It’s the feeling we all had on September 12, 2001. For a few days or weeks, when we looked at one another, we saw more than just another face. We knew what those in our community were thinking, knew how they were hurting, knew that we could make their day better by lending a hand or an ear.
We were all vulnerable together, hoping and working for the same things – peace of mind, security, understanding.
That’s a sense of community – and it’s magic.
In her lecture at Canisius last month, executive consultant and author Eve Berry shared a career’s worth of insight explaining just what “community” really is and how we can build it. Community can develop in teams, families, workplaces and neighborhoods, where we feel connected to and invested in each other.
A sense of community isn’t always the result of a trauma, but Eve shared that chaos and confusion are a necessary step in building authentic community.
No matter the organizations – a team, a family, a neighborhood – community is built in 4 stages.
The Rocky Road to Community
Eve described how most organizations are stuck in one of the first two stages. In pseudo-community, we chat, we brainstorm and we leave. Pseudo-community is a superficial version of community, marked by small talk, where a lack of connection and trust leads to a fear of conflict.
In this comfortable but tenuous phase, change and confusion often inevitably cause conflict. Pseudo-community quickly slips into chaos, the second stage, where the need for power and control wins out over pseudo-relationships. In this stage, cliques form and leadership is resisted as people try to organize themselves out of chaos. An organization in chaos is easily recognized: meetings that feel pointless, secret networks where decisions are made, exclusive conversations, and a lack of trust and open communication are the hallmarks.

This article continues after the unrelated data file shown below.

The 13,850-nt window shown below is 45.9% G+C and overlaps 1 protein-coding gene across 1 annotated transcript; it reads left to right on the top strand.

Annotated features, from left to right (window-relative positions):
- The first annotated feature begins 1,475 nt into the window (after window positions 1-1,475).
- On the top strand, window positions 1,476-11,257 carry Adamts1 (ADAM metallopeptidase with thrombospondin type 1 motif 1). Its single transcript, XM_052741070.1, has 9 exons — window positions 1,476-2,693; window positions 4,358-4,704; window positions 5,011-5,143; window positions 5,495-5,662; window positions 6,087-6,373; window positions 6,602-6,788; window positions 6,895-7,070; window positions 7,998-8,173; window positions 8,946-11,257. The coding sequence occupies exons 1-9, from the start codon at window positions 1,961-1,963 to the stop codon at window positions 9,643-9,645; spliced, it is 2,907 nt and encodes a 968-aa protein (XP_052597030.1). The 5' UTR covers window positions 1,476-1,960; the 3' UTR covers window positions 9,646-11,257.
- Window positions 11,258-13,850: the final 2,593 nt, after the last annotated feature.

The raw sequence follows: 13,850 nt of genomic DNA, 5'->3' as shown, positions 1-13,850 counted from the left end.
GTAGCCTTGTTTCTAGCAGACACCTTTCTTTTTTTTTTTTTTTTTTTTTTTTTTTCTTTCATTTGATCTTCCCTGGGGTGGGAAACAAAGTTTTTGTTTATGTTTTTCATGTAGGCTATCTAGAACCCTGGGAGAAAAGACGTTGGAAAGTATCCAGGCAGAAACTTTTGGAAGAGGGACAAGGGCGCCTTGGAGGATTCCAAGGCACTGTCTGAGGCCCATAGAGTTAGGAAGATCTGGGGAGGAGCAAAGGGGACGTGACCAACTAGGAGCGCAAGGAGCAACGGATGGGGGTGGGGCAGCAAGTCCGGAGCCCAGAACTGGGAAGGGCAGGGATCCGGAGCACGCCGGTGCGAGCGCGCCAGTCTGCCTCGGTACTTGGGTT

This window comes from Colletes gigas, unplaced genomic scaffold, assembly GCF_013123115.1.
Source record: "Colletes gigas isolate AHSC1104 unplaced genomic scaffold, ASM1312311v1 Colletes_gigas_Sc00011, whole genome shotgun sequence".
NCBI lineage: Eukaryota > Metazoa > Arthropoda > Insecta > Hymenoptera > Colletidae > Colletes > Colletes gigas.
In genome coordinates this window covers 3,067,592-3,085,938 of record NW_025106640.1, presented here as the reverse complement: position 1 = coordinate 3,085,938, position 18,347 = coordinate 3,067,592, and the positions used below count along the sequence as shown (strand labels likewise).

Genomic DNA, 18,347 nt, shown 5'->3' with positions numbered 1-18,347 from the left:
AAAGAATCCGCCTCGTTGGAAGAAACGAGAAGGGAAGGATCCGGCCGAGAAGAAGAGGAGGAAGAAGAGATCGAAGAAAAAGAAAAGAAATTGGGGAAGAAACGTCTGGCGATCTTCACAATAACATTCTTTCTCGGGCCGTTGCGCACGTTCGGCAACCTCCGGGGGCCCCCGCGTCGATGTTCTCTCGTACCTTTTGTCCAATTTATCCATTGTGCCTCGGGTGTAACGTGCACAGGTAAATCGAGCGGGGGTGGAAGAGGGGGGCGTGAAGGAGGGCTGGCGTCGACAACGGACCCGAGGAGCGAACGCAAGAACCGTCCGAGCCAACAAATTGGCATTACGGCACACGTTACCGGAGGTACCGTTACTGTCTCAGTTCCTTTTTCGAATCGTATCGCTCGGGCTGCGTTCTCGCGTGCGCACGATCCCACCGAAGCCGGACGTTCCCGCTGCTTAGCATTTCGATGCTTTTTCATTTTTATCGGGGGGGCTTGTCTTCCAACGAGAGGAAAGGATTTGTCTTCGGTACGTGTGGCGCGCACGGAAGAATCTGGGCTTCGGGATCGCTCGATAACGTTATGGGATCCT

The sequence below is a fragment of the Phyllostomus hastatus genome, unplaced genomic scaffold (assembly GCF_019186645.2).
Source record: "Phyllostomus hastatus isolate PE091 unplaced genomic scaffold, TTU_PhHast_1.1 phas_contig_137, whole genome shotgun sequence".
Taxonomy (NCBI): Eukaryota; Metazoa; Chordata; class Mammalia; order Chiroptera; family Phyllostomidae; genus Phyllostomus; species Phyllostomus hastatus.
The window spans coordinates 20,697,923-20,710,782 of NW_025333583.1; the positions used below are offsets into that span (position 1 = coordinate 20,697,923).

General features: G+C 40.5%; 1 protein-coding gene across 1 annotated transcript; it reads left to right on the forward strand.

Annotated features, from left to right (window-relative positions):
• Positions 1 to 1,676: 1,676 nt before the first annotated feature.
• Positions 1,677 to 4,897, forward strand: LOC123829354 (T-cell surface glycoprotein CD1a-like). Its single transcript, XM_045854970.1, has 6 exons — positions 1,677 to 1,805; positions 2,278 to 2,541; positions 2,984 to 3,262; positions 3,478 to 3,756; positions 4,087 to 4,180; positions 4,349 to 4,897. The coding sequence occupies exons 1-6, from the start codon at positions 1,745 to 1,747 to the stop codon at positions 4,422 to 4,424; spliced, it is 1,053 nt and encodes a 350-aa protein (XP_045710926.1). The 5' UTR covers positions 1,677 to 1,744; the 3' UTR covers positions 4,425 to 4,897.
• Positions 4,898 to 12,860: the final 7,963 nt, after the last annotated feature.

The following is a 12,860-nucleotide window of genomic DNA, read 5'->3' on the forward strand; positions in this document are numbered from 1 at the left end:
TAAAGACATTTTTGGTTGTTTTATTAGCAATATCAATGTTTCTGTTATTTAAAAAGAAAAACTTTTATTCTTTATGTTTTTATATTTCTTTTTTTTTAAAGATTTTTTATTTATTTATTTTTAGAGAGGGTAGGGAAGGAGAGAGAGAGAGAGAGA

As a leader, our critical role is to lead our team through chaos to emptiness and to community. This doesn’t mean managing our way out – it means fully embracing the frustration, fear and lack of trust. In order to grow, organizations in chaos need to surrender. In this stage, Eve explains, members admit “I just can’t do this anymore; I can only change myself.”
Building Up from the Bottom
Leading members to a place where they relinquish control and admit their personal responsibility is the catalyst for building true community. To build community, shift their focus from their own agendas to a greater goal.
The emptying process involves getting people together and forging honest and uncomfortable dialogue. Emptying takes “clearing the air” to a whole new level – allowing people to speak openly and deeply in a truly judgment-free zone. From the emptying process, a group develops a shared vision or goal. Effective community builders lead members into this new mindset, where members are authentic, take risks and support one another.
On a team or in the workplace, a sense of community is that magical feeling that you can trust one another. Though the process may be painful, true community is a powerful thing.
Have you ever been part of a true community? Share your story in our comments section below!